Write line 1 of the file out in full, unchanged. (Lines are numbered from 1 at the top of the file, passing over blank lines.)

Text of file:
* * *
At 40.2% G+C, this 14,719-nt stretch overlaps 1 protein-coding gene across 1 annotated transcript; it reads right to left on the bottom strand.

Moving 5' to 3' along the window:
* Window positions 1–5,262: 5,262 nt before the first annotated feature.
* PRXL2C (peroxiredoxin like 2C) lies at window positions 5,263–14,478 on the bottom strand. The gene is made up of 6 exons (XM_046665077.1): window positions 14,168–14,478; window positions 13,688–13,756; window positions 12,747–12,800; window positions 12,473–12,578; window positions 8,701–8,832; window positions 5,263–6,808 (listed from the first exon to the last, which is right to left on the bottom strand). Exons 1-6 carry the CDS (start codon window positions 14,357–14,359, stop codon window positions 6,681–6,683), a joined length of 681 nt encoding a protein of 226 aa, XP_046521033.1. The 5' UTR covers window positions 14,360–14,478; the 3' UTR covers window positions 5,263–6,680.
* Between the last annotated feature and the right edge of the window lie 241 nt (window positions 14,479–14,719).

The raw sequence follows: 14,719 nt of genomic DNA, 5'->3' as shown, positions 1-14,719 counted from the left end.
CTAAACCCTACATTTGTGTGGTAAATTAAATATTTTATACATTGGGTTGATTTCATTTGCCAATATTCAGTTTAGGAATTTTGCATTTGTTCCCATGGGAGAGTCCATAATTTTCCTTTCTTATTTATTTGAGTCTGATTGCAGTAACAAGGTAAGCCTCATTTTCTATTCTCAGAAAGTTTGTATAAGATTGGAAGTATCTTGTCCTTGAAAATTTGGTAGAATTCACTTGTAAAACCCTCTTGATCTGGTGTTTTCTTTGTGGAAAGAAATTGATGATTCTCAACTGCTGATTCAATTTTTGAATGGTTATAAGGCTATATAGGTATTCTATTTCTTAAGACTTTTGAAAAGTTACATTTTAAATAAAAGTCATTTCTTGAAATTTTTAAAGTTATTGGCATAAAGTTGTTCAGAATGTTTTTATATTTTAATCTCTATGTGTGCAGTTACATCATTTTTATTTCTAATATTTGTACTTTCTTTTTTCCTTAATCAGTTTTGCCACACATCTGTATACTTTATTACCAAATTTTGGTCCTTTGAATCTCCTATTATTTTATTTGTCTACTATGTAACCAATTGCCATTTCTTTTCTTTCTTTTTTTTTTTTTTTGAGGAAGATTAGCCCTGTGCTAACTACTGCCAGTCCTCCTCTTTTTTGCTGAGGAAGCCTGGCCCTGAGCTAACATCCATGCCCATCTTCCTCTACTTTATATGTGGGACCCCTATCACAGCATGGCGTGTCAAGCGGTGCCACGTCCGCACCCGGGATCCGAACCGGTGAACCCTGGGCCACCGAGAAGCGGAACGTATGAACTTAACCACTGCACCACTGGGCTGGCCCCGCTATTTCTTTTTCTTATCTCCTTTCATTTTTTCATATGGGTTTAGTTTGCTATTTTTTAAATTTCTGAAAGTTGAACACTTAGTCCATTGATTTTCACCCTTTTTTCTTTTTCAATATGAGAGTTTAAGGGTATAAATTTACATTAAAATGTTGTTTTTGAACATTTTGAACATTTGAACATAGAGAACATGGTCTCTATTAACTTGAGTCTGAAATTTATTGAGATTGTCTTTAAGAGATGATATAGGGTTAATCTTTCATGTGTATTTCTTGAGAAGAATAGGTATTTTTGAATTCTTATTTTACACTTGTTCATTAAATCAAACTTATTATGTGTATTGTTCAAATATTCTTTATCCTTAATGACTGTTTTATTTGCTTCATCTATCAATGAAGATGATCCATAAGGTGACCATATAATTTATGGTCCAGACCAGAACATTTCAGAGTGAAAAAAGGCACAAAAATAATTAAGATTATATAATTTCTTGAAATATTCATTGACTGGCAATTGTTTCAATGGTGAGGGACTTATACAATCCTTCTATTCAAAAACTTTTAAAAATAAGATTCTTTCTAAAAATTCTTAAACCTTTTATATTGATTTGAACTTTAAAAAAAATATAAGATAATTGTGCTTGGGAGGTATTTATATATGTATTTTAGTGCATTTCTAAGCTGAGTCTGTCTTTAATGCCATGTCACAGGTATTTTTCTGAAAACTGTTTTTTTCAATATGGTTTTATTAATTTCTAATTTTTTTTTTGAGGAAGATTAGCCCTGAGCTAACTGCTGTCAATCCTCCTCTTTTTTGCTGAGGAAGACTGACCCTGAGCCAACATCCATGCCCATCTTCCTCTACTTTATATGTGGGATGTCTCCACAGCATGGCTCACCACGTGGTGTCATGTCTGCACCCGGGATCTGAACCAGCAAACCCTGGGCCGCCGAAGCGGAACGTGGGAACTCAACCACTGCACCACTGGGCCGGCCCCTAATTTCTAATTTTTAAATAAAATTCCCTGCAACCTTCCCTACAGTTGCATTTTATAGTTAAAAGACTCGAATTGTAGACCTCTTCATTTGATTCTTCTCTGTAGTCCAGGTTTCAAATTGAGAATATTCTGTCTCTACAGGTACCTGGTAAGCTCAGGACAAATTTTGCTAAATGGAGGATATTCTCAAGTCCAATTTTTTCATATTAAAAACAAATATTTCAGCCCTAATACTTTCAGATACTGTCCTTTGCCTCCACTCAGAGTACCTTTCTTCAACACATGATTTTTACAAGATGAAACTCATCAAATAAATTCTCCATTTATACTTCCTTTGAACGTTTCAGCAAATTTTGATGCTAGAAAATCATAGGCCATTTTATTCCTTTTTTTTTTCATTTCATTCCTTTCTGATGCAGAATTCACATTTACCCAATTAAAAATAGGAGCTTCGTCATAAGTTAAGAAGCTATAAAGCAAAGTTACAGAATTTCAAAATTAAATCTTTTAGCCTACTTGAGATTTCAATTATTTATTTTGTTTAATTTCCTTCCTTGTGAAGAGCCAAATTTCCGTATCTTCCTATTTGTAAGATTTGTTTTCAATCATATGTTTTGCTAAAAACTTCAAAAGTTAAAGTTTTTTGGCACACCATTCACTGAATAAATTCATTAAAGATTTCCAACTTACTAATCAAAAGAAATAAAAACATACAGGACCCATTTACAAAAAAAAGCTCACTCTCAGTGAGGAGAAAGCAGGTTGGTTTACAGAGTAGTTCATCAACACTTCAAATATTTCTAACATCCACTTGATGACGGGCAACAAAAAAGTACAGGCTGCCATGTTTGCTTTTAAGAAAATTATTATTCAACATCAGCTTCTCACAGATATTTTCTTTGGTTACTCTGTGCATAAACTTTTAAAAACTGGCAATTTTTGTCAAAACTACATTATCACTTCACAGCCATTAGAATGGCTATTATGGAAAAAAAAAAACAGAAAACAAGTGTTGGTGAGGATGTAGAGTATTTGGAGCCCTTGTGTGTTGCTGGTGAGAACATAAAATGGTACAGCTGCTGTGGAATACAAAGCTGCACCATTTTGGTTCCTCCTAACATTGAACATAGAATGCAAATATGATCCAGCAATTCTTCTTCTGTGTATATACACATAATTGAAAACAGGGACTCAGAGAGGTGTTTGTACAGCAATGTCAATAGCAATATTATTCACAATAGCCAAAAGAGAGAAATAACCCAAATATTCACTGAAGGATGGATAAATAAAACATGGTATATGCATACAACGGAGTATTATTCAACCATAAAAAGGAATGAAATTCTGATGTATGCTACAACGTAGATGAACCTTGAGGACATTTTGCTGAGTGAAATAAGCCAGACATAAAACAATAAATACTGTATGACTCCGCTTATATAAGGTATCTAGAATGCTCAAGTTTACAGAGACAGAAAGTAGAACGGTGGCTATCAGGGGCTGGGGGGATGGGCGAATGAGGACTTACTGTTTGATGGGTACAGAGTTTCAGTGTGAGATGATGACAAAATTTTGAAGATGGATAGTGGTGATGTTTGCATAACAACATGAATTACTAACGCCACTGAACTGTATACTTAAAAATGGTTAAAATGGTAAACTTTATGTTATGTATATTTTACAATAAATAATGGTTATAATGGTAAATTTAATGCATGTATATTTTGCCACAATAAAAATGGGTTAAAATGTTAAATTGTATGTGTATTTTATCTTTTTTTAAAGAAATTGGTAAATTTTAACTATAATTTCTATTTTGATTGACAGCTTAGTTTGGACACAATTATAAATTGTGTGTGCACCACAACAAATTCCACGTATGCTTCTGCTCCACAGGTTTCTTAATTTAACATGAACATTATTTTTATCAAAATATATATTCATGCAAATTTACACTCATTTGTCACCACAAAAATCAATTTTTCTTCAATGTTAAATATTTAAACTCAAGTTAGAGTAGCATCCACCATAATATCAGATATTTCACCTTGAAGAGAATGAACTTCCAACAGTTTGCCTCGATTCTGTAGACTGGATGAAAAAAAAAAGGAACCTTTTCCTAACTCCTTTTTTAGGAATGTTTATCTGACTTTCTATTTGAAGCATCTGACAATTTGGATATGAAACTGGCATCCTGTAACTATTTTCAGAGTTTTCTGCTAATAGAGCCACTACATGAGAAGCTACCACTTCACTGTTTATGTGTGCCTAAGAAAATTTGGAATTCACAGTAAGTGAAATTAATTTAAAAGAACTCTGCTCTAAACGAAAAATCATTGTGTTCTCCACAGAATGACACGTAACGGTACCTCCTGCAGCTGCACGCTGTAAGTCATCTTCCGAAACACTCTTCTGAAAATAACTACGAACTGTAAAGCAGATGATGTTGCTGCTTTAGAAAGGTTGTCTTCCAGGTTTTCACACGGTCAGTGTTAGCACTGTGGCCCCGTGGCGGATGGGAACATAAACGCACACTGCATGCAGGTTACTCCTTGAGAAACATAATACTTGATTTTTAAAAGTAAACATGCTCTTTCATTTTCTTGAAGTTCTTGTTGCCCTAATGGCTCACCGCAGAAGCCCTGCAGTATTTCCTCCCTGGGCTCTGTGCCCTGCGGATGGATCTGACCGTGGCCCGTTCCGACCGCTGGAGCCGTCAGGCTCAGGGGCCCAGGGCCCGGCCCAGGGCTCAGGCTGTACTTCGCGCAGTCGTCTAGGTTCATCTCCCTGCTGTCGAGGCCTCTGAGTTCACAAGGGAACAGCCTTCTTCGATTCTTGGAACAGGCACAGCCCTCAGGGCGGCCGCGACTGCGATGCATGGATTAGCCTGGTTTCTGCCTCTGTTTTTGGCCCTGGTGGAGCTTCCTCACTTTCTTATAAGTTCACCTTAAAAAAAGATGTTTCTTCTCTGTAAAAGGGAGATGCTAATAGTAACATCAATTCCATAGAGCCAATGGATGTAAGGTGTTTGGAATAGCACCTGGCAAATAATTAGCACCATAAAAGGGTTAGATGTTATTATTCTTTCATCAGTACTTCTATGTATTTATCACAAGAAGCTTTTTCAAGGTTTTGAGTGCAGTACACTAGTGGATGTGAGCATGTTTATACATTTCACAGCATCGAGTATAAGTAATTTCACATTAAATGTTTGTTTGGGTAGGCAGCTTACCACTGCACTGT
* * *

At 40.2% G+C, this 14,719-nt stretch overlaps 1 protein-coding gene across 1 annotated transcript; it reads right to left on the bottom strand.